Noam Chomsky: How Close the World Is to Nuclear War
Continued from previous page
Laray Polk: President Obama recently secured military basing rights in Australia and formed a new free-trade pact, the Trans-Pacific Partnership, which excludes China. Is this move related to the South China Sea?
Noam Chomsky: Yes, in particular that, but it’s more general. It has to do with the “classic security dilemma” that I mentioned before, referring to the strategic analysis literature. China’s efforts to gain some measure of control over nearby seas and its major trade routes are inconsistent with what the US calls “freedom of the seas”—a term that doesn’t extend to Chinese military maneuvers in the Caribbean or even most of the world’s oceans, but does include the US right to carry out military maneuvers and establish naval bases everywhere.For different reasons, China’s neighbors are none too happy about its actions, particularly Vietnam and the Philippines, which have competing claims to these waters, but others as well. The focus of US policy is slowly shifting from the Middle East—though that remains—to the Pacific, as openly announced. That includes new bases from Australia to South Korea (and a continuing and very significant conflict over Okinawa), and also economic agreements, called “free-trade agreements,” though the phrase is more propaganda than reality, as in other such cases. Much of it is a system to “contain China.”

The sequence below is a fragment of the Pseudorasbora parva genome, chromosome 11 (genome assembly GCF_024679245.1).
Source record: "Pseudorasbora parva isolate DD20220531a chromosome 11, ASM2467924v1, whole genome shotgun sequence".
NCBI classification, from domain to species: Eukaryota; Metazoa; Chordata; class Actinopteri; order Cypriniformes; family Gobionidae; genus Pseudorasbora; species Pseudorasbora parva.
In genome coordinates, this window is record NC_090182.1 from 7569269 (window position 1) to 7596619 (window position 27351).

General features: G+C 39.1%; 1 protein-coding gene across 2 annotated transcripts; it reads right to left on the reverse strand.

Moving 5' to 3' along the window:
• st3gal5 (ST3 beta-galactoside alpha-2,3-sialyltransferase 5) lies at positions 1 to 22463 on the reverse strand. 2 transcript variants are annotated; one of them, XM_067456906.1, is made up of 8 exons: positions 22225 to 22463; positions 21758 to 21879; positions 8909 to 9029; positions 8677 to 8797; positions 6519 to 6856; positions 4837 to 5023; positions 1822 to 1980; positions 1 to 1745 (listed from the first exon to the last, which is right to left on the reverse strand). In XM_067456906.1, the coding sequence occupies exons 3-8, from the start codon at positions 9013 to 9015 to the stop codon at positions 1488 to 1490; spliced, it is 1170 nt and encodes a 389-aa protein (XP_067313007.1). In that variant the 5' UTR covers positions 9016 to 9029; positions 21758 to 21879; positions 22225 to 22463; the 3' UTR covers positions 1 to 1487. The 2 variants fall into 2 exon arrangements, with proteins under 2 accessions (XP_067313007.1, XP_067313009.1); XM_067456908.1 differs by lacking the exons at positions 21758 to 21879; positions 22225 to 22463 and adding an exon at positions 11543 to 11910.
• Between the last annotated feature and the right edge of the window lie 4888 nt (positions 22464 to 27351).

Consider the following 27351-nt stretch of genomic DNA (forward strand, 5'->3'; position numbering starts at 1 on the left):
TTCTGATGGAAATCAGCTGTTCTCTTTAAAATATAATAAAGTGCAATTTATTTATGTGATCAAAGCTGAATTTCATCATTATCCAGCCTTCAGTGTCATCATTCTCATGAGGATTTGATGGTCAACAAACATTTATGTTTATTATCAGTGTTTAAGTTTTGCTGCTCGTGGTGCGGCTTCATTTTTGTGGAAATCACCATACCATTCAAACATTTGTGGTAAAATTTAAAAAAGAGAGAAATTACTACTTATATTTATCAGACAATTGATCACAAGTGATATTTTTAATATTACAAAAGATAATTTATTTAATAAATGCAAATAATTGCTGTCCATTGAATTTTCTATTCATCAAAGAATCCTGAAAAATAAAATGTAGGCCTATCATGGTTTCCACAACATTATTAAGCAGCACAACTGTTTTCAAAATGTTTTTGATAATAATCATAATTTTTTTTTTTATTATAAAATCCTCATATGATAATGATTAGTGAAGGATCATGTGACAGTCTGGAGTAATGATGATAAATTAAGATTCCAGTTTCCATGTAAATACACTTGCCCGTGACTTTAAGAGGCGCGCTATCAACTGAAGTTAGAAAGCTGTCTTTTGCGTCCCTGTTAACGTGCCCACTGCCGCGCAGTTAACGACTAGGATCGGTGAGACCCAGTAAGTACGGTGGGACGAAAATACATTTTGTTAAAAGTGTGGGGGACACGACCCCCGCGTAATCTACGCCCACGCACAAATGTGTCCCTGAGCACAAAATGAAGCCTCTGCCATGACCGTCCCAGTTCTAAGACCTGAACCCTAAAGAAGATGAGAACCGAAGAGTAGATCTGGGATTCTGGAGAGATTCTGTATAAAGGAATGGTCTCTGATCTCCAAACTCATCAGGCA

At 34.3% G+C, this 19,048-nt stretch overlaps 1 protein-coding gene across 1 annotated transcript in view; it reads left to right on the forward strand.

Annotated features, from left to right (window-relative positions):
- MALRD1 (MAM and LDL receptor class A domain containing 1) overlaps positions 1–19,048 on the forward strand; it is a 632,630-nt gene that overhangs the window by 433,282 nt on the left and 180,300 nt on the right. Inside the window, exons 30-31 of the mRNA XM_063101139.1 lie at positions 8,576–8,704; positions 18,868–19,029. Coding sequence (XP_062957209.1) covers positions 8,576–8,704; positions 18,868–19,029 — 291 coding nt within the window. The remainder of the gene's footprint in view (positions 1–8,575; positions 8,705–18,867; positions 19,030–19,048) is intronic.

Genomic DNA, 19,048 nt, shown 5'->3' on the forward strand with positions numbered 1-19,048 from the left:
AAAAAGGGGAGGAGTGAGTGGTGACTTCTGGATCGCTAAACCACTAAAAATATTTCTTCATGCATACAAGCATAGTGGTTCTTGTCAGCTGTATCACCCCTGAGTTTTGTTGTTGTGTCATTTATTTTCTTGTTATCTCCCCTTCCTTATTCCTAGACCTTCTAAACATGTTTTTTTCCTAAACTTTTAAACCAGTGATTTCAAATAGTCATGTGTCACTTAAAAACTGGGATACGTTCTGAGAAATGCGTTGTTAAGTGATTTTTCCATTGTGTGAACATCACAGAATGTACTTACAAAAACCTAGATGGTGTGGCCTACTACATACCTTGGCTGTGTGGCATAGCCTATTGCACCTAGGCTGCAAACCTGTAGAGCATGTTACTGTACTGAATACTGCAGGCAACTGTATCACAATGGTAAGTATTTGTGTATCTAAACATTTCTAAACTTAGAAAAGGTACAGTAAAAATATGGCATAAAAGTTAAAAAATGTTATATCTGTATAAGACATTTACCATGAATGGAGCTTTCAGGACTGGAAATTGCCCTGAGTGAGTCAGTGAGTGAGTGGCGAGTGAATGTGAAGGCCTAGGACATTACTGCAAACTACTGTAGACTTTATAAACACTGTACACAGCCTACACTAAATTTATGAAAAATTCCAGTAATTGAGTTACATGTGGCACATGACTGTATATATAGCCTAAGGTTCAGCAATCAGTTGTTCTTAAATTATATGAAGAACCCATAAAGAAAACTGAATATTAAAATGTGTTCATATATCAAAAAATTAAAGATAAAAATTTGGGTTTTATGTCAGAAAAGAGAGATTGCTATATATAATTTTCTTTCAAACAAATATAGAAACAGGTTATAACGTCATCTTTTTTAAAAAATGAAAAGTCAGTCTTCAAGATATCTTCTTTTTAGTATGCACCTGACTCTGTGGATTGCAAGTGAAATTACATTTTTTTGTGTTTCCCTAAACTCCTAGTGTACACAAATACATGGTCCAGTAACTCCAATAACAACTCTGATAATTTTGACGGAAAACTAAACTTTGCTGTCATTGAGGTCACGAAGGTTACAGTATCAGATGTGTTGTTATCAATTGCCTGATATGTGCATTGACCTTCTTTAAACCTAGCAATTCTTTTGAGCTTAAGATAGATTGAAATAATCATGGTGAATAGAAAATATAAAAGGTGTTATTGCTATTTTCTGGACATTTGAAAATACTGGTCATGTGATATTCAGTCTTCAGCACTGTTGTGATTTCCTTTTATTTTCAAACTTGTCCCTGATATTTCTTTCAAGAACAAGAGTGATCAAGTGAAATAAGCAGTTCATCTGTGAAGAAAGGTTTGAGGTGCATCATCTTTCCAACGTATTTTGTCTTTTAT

Laray Polk: To what degree are current maritime sovereignty disputes related to oil and gas reserves?
In part. There are underseas fossil-fuel resources, and a good deal of contention among regional states about rights to them. But it's more than that. The new US base on Jeju Island in South Korea, bitterly protested by islanders, is not primarily concerned with energy sources. Other issues have to do with Malacca Straits, China's main trade route, which does involve oil and gas but also much else.
In the background is the more general concern over parts of the world escaping from US control and influence, the contemporary variant of Grand Area policies. Much of this extends the practice of earlier hegemonic powers, though the scale of US post-World War II planning and implementation has been in a class by itself because of its unique wealth and power.
Reprinted with permission from Seven Stories Press. Copyright 2013 -- All Rights Reserved